Senner's Gold topic...

Dozer2244

Newbie
Mar 5, 2023
2
4
Anyone who knows anything about something will tell you all the people who use Google earth to explore the Supes are an Interesting breed.
Back in 2013 very beginning of July is when I first heard of AL Senner.We were searching for Kenneth Clark at first water.I was the last person to see him alive on the trail.Thats what made me run into Tom.
He asked me if I was a Dutch hunter and I said not really.Thats when he looked up to the mountain and told me In great detail the AL Senners story.
I verified his grave and went up from west Boulder which is the route they took up horses.
If anyone is interested in going let me know.But until you explore the Supes on foot you really have not a clue about anything.
 

markmar

Silver Member
Oct 17, 2012
4,121
6,264
Primary Interest:
All Treasure Hunting
Kraig,

I know that is the generally accepted version of what happened, but that is not the story that Tom told some of us several years ago.

Tom said a lady from (IIRC) The Globe Historical Society called him one day and said that they just received a donation of a chest. In that chest was a diary that she believed Tom might find interesting. THAT is where Tom said the diary came from. I know its not as romantic or interesting as finding it behind the floor molding in an old home in Prescott., but there you go. The only other person that I remember was there when we were talking about it was Bob Corbin. The only possible way for the generally accepted story to have happened would have been for the chest to have been found in the house, and then given to the Globe Historical Society, but either way Tom was not the one that found it.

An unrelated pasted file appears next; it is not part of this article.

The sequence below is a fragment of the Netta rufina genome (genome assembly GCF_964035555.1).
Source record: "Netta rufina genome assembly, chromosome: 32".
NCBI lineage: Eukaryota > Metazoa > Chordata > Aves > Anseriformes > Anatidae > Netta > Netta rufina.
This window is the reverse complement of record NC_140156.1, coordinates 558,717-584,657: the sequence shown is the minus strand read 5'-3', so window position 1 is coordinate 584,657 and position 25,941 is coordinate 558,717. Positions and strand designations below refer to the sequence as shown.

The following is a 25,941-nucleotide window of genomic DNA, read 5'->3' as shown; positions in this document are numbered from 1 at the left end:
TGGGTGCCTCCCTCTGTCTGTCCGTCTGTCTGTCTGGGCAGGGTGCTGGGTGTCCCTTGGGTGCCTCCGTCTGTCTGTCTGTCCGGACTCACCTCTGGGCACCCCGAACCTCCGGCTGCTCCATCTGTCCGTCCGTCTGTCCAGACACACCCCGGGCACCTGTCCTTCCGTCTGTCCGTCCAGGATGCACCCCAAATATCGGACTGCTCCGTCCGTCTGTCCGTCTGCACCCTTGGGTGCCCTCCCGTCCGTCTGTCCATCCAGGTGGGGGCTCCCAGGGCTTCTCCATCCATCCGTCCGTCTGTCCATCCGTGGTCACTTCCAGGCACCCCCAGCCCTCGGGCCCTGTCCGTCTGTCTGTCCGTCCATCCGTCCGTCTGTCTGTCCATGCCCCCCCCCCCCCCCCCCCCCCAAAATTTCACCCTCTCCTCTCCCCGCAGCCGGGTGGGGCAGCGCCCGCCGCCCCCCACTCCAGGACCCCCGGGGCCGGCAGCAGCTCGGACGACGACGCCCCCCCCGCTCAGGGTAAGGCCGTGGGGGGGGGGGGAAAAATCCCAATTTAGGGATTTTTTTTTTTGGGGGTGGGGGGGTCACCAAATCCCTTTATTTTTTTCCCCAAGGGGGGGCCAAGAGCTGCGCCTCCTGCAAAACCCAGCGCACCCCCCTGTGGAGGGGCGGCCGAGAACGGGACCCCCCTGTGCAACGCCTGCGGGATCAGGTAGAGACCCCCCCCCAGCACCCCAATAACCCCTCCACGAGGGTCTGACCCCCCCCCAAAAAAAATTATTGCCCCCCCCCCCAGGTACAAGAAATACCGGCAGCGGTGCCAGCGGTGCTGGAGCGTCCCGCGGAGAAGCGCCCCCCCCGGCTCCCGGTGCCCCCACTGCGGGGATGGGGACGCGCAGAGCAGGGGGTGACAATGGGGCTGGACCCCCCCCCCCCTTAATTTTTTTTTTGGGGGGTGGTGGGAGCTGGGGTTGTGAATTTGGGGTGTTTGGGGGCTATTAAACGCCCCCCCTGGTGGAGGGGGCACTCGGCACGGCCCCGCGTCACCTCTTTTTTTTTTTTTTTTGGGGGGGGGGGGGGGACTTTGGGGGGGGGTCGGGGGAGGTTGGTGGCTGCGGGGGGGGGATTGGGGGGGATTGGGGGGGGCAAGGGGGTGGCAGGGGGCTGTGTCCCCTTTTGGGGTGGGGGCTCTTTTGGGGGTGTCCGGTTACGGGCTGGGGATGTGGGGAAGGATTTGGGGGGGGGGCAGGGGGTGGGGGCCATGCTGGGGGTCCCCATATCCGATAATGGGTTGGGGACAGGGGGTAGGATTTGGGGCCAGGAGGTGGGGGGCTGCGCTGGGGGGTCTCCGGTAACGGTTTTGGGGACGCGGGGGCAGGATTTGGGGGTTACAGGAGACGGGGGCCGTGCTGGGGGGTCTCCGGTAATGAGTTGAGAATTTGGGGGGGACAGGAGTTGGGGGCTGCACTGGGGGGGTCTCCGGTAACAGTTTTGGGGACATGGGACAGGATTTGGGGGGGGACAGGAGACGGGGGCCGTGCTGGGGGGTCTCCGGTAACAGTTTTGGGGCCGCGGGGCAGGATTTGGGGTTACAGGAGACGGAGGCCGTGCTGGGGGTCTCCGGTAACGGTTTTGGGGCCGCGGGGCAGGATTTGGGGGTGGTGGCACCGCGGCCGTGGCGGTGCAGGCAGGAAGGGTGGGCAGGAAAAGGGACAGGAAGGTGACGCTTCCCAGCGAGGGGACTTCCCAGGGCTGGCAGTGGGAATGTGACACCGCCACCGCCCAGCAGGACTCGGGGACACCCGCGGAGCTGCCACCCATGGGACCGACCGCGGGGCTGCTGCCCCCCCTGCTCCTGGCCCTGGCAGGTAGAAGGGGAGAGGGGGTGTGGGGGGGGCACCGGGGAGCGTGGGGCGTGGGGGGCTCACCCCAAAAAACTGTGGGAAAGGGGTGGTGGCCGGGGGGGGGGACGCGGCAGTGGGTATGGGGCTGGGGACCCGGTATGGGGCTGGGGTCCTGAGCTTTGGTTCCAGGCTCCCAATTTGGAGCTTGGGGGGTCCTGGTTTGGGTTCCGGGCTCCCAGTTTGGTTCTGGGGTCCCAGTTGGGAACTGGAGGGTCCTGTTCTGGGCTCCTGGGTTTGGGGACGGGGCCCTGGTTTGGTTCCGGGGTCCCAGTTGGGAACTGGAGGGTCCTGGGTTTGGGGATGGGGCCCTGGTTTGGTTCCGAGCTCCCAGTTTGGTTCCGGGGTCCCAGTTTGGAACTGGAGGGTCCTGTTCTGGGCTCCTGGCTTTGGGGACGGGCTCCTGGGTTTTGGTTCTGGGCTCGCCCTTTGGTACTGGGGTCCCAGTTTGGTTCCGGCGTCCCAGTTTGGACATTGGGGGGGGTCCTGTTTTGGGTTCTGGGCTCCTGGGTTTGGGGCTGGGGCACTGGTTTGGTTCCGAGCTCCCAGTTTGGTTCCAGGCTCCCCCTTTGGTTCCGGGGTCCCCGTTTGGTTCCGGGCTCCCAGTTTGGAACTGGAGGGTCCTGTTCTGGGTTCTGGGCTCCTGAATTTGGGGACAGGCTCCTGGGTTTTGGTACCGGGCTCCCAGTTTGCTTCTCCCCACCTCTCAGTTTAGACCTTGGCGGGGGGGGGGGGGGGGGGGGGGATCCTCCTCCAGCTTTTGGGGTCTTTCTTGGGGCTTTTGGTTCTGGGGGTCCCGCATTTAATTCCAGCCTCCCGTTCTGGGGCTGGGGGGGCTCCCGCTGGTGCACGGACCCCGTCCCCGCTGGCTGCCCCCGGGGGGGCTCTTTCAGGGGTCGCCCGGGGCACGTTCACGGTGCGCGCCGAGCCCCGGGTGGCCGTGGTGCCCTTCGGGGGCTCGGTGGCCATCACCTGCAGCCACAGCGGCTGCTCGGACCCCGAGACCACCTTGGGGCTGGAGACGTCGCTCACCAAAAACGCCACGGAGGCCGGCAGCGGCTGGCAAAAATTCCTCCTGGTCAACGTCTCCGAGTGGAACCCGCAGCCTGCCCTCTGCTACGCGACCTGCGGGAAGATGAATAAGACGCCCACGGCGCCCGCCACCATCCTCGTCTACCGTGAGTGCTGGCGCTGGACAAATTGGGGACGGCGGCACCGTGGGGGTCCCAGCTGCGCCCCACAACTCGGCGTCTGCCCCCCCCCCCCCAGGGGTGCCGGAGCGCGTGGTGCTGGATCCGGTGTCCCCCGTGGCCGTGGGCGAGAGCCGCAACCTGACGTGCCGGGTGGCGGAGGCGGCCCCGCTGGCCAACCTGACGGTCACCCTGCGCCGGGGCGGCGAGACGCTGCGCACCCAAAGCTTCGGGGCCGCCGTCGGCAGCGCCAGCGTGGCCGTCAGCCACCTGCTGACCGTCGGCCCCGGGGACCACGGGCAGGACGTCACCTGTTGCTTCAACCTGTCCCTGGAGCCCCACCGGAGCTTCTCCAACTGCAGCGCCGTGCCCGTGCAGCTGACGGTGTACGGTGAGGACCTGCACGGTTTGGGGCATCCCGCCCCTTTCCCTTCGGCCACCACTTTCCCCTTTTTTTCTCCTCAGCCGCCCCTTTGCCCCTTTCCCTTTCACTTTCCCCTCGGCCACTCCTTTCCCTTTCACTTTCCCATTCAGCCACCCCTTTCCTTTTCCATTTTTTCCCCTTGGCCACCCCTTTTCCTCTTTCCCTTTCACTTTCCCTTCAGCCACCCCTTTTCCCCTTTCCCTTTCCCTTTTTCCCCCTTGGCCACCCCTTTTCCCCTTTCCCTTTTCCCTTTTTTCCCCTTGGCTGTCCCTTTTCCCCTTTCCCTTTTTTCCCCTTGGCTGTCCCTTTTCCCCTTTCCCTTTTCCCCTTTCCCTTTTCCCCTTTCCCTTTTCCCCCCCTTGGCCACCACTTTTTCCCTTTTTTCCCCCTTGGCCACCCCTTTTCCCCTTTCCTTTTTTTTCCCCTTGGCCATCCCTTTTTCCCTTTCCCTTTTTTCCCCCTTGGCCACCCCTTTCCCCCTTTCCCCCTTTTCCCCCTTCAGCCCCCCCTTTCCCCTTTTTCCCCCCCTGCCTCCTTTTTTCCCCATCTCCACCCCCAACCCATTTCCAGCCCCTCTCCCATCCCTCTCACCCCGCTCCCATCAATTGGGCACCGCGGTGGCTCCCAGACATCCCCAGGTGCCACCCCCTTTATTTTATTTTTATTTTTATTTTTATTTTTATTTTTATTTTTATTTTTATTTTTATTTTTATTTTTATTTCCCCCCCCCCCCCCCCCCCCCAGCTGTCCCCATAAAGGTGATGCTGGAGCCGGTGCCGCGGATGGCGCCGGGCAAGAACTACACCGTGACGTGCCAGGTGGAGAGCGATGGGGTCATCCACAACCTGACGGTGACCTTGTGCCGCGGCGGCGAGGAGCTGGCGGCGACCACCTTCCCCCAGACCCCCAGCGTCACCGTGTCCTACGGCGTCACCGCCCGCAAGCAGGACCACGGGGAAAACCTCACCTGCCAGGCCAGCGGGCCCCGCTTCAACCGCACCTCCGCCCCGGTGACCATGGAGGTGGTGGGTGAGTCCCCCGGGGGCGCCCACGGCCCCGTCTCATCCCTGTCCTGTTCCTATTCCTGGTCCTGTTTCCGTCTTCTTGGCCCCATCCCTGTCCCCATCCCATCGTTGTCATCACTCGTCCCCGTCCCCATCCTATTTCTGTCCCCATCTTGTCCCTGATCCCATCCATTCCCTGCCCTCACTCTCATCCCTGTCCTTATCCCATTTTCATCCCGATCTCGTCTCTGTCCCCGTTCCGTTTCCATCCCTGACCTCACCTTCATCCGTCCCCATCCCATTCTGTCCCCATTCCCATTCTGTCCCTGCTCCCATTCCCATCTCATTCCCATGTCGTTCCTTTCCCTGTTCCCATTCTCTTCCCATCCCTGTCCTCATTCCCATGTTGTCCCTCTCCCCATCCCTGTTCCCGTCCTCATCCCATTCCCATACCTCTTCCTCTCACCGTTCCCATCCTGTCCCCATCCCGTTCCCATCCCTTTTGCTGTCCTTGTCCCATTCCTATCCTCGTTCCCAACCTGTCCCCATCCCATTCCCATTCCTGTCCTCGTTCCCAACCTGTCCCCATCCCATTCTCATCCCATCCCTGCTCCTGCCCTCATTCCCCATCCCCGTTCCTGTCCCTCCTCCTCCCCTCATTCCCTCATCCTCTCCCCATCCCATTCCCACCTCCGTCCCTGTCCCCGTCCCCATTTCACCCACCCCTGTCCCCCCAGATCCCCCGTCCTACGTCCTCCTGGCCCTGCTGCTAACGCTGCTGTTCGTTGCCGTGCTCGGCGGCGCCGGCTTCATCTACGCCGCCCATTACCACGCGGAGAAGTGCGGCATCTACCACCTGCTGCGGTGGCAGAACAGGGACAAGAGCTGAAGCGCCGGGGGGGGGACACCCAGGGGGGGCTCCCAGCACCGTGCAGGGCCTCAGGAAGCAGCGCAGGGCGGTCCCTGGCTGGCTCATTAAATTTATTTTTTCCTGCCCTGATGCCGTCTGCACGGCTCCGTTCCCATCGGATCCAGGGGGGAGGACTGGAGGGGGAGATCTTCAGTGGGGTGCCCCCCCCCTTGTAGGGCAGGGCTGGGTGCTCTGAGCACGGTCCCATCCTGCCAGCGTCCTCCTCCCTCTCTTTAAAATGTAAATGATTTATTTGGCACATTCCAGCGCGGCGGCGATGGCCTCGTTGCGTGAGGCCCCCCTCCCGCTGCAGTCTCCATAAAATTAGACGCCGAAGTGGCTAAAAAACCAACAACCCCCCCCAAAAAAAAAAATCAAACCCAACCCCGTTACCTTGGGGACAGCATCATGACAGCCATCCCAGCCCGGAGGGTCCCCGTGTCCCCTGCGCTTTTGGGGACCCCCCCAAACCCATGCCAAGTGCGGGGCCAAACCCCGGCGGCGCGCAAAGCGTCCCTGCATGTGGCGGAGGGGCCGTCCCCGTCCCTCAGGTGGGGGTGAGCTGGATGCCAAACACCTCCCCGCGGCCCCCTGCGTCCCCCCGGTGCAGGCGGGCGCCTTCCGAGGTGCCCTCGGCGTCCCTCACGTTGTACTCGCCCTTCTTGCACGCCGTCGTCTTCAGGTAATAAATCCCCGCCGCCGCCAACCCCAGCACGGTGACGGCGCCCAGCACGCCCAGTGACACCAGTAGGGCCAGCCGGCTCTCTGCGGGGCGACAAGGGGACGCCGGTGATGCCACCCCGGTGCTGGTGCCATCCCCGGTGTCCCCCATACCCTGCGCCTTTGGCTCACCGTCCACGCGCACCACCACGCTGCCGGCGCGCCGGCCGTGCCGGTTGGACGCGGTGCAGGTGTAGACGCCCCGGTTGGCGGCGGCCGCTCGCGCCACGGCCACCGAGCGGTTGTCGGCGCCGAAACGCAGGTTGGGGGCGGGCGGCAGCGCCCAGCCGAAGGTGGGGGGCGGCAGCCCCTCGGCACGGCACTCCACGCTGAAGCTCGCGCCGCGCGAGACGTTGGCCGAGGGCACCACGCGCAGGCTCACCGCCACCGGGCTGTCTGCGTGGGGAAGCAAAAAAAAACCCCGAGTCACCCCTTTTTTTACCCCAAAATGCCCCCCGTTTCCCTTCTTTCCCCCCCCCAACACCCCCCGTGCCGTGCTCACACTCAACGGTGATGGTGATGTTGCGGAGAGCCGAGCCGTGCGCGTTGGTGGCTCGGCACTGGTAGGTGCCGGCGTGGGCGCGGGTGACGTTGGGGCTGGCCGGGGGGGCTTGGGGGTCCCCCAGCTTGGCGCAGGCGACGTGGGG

Three people beat that story to death for about ten years were Tom Kollenborn, Bob Corbin, and Ron Feldman. I had always believed that if THOSE THREE (LOL) spent ten years on a story that only involves only a small area, then it was either BS or they found it and kept it quiet, which to me made sense because they wouldn't have a book published on the subject if they were still looking for it. After Tom passed, I was speaking to Bob Corbin the evening of his Memorial at LDSP (Lost Dutchman State Park), and I specifically asked him about it. Bob told me in no uncertain terms that none of them had found it, and it is still on Flatiron somewhere.

Regarding how he got the horse up to Flatiron; the back way across Massacre Grounds is the way to take a horse to the top. I did hear a great theory that Potbelly Jim had. He thinks it is possible that the rich float ore that Silverlock & Malm found at Massacre Grounds was actually a stash of some of Senner's Gold. Since the entire story about the cavalry sergeant (don't remember his name) found a skeleton under a bush that was dressed and had a small poke tucked under his belt containing hand cobbled rich ore was complete BS, I give Jim's Idea a lot of weight. There is a crap-ton more evidence of The Senner Story than anything to do with a Mexican Massacre there.